Articles regarding etymologies

(a published series of etymological topics)

Many folks watching sports have no CLUE about what's going on in the ARENA down below them.

Sometimes, I find myself among them, not being a fan of professional football because I only went to school games when a grandchild was playing. And while half the Syracuse University football team was in my dorm in college in the days of my youth, I attended one game in the years I was there. The huge crowds, screaming fans, great half-time shows, victories for our side, bloody defeats of our enemies, and the last days of Jim Brown's career and many others who went on to great public fame; all of which as a classicist, I was reminded of ancient Rome, except that the lush lawn (or muddy mess more often) should not be called an "arena"!

The worst part was often finding our way out through the labyrinth under the stands; a true maze in those days, with few signs to guide us, but then, for once, grateful for the crowd to hustle us along, willing or not. You see, arena is a Latin word implying the absorption of quantities of "sand".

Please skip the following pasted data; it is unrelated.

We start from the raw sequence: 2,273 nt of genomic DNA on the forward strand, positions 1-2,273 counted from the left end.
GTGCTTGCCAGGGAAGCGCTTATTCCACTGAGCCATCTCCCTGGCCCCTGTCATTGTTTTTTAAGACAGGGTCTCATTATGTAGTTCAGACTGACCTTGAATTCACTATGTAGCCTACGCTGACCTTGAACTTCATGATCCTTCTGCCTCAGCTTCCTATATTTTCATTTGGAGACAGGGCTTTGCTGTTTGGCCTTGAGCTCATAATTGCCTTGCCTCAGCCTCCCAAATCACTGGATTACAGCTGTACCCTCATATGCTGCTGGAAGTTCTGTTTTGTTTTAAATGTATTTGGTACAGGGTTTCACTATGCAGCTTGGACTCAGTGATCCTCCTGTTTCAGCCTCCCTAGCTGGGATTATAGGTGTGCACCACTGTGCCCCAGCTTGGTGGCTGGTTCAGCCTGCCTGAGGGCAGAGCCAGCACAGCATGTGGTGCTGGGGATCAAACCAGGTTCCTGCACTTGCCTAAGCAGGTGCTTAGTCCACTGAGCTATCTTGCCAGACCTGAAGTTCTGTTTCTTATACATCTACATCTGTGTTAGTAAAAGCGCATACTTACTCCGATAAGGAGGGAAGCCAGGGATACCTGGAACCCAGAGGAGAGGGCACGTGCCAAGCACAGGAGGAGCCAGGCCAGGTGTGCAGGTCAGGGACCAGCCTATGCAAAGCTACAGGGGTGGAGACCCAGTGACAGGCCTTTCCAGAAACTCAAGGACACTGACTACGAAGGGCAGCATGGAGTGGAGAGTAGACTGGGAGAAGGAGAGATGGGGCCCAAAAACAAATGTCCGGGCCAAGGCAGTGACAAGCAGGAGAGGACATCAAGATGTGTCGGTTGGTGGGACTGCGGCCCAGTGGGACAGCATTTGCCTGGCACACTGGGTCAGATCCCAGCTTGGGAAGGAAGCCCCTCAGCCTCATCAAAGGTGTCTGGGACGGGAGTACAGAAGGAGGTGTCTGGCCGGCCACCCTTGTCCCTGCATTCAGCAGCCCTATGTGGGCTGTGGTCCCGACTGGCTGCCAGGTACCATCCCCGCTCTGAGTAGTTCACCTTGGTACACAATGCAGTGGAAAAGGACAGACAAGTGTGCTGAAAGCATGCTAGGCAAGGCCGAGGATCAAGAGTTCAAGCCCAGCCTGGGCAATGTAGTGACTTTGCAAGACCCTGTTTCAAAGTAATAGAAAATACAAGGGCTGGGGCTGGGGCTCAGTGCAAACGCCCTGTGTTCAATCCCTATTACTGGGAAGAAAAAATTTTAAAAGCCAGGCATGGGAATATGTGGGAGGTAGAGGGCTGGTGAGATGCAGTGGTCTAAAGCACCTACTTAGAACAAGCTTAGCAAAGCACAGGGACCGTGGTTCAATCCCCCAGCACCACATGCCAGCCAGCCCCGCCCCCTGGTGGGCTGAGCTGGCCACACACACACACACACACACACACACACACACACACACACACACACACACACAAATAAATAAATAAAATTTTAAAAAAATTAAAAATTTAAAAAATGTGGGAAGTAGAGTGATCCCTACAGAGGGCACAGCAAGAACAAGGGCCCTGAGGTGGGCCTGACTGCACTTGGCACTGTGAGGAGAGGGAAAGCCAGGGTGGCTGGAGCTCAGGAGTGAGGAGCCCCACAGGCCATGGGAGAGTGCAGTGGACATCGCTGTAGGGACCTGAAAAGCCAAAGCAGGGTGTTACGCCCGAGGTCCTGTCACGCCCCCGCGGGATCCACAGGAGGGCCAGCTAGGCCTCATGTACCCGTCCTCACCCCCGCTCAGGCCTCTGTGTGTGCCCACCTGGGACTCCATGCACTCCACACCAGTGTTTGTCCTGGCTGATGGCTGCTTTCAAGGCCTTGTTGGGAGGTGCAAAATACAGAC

Sand was spread in the coliseum at Rome, because it provided a surface that would soak up blood quickly, and could be raked out making all traces of the horrors just occurring there vanish. Fans in those days had an even tougher time finding their way out, because there were no "exit" signs.

I often wondered if anyone ever considered following Perseus example when entering the Labyrinth to slay the Minotaur? He was advised to take a large ball of twine and let it out behind him as he entered so he could find his way out. And the ancient word for twine or string? You guessed it, "clue"!

So it is that both words, "arena" and "clue", have changed their meanings according to how they came to be used: arena is now "any place where a sport takes place"; and clue is any hint as to where some thing or "a piece of information is hidden".

I'll bet you never held up your hands to have your Granny wind yarn into a ball to make a "clue".